Anyway, what The Stepfather is instead of a slasher film is a family drama mixed with a Hitchcockian thriller. The audience is immediately aware of Jerry’s homicidal tendencies, so the thrills are drawn from the dance between him and Steph as she comes closer and closer to discovering his true identity. Personally, I might have preferred it if there was even a scrap of doubt about his true intentions, but it’s at least amicably creepy.
The only real problem with The Stepfather is that it feels deeply generic. The central conflict is a game of cat and mouse that has been played over and over again in many a psycho thriller, and they don’t do much to spice up the affair. In fact, the movie seems to think that its thrills and chills are such a lock that they don’t really have to try all that hard for the story to make sense. Side characters teleport out of nowhere halfway through the film and nab a handful of scenes only to vanish without consequence, while main characters are often sequestered offscreen so long you almost forget they exist. It’s a haphazard construction that doesn’t offer a lot to support the film’s decently affecting atmosphere.
It's more like "No, seriously, who is this guy?"
Occasionally, those random shards of subplots and side characters coalesce into something truly delightful (a go-nowhere flirting scene between Jim and a Barb-esque secretary is inexplicably lovely, and the scene where he’s canvassing the town and accidentally walks in on the middle of a marital argument is excellent at implying a bigger world around the film), but there’s no real sense of intentionality to the film’s randomness.
The scene that’s most symptomatic of The Stepfather’s total lack of a coherent identity is a shower scene that comes absurdly late in the game. With less than 20 minutes left, Jill Schoelen is shoehorned into the bathroom to bare her breasts and stop the plot dead in its tracks, in a film that at no point has otherwise indicated it wants to be a cheesy, exploitative slasher.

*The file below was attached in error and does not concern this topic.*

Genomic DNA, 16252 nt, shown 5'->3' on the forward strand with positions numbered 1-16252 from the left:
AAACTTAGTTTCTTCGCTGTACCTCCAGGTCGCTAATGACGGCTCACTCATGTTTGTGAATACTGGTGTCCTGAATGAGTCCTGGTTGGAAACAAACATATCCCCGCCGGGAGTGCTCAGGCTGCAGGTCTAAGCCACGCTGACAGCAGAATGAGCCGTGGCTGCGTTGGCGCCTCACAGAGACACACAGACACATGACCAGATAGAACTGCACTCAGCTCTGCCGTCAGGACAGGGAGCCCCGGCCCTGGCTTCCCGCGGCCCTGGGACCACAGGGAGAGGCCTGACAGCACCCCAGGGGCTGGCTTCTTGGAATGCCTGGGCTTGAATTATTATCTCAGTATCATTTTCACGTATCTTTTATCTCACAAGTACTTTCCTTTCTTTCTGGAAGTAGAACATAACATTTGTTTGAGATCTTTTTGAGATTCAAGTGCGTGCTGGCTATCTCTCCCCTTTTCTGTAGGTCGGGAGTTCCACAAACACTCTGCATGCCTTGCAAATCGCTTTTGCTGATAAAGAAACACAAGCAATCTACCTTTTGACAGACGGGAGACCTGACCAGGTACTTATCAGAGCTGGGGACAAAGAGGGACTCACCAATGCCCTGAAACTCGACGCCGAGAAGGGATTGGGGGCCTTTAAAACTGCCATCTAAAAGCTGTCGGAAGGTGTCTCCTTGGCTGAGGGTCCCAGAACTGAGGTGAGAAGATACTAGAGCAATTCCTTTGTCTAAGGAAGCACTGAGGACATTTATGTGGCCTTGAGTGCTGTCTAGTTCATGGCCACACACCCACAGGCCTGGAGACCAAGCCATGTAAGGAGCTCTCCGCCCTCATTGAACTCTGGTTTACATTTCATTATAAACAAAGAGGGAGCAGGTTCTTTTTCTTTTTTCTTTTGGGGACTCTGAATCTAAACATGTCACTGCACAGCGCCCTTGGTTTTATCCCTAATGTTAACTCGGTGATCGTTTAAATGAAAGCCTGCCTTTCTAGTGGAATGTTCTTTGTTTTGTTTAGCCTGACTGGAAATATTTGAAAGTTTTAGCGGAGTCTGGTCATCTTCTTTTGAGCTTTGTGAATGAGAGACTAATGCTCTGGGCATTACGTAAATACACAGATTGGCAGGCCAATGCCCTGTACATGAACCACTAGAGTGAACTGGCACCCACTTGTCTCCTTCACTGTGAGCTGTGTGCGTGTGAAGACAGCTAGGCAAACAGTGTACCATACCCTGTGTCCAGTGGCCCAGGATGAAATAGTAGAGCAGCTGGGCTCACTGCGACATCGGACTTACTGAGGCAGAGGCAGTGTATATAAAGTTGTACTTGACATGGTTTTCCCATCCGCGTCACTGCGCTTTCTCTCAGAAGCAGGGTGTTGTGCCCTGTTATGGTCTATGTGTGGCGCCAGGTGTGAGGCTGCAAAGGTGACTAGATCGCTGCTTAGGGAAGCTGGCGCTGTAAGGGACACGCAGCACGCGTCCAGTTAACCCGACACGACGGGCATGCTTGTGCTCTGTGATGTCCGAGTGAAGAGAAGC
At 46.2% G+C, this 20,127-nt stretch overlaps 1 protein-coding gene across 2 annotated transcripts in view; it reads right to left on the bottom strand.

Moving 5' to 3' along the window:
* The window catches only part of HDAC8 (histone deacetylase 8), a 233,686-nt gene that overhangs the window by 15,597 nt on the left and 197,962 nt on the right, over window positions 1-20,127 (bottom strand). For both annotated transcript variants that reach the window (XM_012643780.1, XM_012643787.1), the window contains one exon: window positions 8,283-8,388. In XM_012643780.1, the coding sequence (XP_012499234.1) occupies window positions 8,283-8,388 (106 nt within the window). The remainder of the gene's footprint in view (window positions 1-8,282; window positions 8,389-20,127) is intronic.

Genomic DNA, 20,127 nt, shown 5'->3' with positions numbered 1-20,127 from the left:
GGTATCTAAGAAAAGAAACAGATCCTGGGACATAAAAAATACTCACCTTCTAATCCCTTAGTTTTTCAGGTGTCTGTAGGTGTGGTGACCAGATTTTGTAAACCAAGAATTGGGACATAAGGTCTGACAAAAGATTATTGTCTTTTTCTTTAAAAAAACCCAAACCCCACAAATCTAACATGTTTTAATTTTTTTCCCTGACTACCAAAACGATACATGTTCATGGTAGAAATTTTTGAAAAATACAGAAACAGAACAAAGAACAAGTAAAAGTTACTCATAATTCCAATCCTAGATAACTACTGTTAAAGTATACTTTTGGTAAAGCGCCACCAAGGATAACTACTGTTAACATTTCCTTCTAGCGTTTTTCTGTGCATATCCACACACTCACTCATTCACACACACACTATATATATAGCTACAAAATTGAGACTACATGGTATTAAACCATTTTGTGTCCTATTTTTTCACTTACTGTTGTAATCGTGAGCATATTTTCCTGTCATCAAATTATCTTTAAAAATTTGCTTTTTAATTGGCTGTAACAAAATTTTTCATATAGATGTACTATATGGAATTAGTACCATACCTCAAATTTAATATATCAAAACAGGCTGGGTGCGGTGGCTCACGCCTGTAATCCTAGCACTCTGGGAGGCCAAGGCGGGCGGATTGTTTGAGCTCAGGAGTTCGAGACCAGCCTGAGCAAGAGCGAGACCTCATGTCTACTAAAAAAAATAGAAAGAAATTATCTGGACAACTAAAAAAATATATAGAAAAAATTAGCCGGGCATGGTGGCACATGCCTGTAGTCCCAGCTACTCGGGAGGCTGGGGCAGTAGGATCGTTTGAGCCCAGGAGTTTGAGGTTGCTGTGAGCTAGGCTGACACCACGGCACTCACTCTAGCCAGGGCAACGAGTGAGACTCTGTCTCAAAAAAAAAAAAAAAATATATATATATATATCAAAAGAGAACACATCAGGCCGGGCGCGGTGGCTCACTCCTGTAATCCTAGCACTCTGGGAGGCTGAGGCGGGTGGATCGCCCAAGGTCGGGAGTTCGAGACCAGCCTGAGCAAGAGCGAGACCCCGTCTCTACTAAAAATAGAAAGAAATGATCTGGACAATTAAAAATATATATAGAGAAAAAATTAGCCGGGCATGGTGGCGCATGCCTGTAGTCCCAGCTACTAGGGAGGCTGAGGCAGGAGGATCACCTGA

Fortunately, Terry O’Quinn is enough of a magnetic personality to hold the whole thing together. Watching him slowly unravel is truly remarkable, providing a certain skin-crawling otherness in a movie that’s mostly just a bland thriller by numbers.
The Stepfather is certainly one of the more stately entries in the genre, but that’s not always a good thing. It gives you a couple moments to cling to, but otherwise it’s entirely forgettable.
Killer: Jerry Blake (Terry O’Quinn)
Final Girl: Stephanie (Jill Schoelen)
Best Kill: There’s really not a lot to go on here, but I’ll pick Jim’s death, which happens pretty much immediately upon encountering Jerry, proving pretty definitively that Ahab character suck at their jobs.
Sign of the Times: Steph has to mail a letter to the newspaper asking for a photo of the killer, because she can’t just Google it.
Scariest Moment: The Stepfather loses his grip and accidentally uses the wrong name with Susan, revealing his deception.
Weirdest Moment: On his way to save Jerry’s family, Jim has to stop to let a nun cross the street.
Champion Dialogue: “Girls don’t get expelled.”
Body Count: 3; not including the family that is murdered immediately prior to the opening scene.
- Dr. Bonderant is bludgeoned to death with a 2x4.
- Jim is stabbed in the gut.
- The Stepfather is stabbed in the heart, and I’m counting this as a death even though I know full well there’s a sequel.
TL;DR: The Stepfather is a respectable but non-essential slasher adjacent thriller.
Rating: 6/10Word Count: 1161
Reviews In This Series
The Stepfather (Ruben, 1987)
Stepfather 2: Make Room for Daddy (Burr, 1989)